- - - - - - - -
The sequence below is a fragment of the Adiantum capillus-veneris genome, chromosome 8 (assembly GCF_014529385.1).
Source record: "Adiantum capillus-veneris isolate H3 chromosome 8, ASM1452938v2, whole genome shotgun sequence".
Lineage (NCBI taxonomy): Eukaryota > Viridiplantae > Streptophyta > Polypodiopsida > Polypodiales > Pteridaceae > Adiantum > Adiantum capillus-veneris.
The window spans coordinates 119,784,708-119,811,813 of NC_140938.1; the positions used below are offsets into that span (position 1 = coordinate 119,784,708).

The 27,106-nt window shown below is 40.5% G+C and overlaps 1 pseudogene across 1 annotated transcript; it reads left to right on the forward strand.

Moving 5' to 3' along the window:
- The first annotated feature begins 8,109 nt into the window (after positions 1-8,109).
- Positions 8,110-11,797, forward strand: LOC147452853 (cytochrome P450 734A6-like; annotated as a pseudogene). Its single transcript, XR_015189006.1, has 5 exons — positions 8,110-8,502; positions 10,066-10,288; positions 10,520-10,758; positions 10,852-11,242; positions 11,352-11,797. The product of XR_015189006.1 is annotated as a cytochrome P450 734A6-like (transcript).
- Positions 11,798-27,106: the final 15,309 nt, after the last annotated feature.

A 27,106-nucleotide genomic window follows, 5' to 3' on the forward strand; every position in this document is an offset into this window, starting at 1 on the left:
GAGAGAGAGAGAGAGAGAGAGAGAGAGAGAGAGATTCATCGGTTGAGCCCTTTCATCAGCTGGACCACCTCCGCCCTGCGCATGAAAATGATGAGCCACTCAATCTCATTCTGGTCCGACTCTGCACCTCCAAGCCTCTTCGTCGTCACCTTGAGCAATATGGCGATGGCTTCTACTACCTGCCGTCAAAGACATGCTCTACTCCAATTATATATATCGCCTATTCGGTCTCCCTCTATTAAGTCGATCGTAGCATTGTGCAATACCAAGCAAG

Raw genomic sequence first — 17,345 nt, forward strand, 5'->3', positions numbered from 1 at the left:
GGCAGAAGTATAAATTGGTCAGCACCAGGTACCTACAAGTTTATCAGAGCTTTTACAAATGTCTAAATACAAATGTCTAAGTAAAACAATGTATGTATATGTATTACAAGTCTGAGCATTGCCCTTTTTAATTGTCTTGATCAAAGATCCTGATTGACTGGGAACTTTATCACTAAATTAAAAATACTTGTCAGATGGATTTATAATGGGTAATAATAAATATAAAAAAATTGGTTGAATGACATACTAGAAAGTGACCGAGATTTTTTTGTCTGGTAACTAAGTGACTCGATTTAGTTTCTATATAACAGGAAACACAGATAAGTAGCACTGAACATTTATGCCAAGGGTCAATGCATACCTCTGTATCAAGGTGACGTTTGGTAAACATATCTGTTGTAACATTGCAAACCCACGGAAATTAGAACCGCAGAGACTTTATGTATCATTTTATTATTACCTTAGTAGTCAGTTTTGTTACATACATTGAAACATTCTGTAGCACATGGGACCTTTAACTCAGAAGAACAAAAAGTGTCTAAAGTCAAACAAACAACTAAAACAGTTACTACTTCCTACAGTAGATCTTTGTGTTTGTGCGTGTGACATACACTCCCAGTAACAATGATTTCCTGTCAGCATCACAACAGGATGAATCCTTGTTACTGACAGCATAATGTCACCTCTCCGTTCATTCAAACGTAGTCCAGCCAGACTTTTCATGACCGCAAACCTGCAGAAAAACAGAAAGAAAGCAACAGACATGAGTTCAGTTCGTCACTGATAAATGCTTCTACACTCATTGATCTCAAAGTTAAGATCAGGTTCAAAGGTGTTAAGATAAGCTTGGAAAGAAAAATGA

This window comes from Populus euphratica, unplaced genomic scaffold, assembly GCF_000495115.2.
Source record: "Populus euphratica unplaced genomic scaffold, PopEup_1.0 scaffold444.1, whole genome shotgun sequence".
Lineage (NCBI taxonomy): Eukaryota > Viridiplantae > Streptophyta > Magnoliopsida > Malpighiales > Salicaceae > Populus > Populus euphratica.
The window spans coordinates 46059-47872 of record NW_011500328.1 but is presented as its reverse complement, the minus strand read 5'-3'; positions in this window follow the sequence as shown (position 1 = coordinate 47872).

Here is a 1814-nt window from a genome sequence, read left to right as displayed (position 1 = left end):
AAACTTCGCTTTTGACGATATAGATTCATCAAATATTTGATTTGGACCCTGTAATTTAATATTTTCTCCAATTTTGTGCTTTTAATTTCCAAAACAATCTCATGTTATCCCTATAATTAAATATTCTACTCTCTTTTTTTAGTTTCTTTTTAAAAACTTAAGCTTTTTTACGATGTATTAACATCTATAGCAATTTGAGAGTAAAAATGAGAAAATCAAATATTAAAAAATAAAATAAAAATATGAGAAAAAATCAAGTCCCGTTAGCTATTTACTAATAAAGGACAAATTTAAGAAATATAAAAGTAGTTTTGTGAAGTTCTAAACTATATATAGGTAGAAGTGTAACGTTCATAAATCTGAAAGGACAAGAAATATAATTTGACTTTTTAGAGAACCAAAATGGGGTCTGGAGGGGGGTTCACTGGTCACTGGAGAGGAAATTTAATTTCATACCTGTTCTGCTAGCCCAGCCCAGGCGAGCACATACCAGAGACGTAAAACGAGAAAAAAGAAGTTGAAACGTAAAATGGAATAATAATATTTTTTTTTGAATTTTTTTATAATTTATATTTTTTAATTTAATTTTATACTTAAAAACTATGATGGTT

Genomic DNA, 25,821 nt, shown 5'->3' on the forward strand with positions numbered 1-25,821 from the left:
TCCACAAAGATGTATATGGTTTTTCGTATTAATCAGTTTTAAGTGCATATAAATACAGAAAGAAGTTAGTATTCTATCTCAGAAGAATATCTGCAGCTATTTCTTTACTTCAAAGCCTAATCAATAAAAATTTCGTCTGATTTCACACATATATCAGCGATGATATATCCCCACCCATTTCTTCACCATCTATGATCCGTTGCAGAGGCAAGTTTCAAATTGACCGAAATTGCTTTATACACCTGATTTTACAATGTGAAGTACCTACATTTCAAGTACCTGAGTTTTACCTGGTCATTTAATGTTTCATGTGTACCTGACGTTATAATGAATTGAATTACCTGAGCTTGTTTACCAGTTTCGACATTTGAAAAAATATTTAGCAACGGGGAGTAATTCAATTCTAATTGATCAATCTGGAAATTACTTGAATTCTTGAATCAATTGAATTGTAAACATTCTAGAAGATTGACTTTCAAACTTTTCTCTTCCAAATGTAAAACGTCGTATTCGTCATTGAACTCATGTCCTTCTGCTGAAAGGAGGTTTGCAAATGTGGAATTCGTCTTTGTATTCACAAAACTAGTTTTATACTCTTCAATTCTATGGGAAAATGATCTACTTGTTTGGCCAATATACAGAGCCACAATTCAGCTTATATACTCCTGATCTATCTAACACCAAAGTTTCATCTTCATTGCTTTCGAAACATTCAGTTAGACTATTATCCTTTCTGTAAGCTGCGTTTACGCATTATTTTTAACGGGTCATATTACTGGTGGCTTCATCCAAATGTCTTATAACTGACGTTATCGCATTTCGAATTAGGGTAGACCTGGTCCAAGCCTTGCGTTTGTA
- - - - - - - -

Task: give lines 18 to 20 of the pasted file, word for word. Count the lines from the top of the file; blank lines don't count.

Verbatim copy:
Here is a 1814-nt window from a genome sequence, read left to right as displayed (position 1 = left end):
AAACTTCGCTTTTGACGATATAGATTCATCAAATATTTGATTTGGACCCTGTAATTTAATATTTTCTCCAATTTTGTGCTTTTAATTTCCAAAACAATCTCATGTTATCCCTATAATTAAATATTCTACTCTCTTTTTTTAGTTTCTTTTTAAAAACTTAAGCTTTTTTACGATGTATTAACATCTATAGCAATTTGAGAGTAAAAATGAGAAAATCAAATATTAAAAAATAAAATAAAAATATGAGAAAAAATCAAGTCCCGTTAGCTATTTACTAATAAAGGACAAATTTAAGAAATATAAAAGTAGTTTTGTGAAGTTCTAAACTATATATAGGTAGAAGTGTAACGTTCATAAATCTGAAAGGACAAGAAATATAATTTGACTTTTTAGAGAACCAAAATGGGGTCTGGAGGGGGGTTCACTGGTCACTGGAGAGGAAATTTAATTTCATACCTGTTCTGCTAGCCCAGCCCAGGCGAGCACATACCAGAGACGTAAAACGAGAAAAAAGAAGTTGAAACGTAAAATGGAATAATAATATTTTTTTTTGAATTTTTTTATAATTTATATTTTTTAATTTAATTTTATACTTAAAAACTATGATGGTT

Genomic DNA, 25,821 nt, shown 5'->3' on the forward strand with positions numbered 1-25,821 from the left: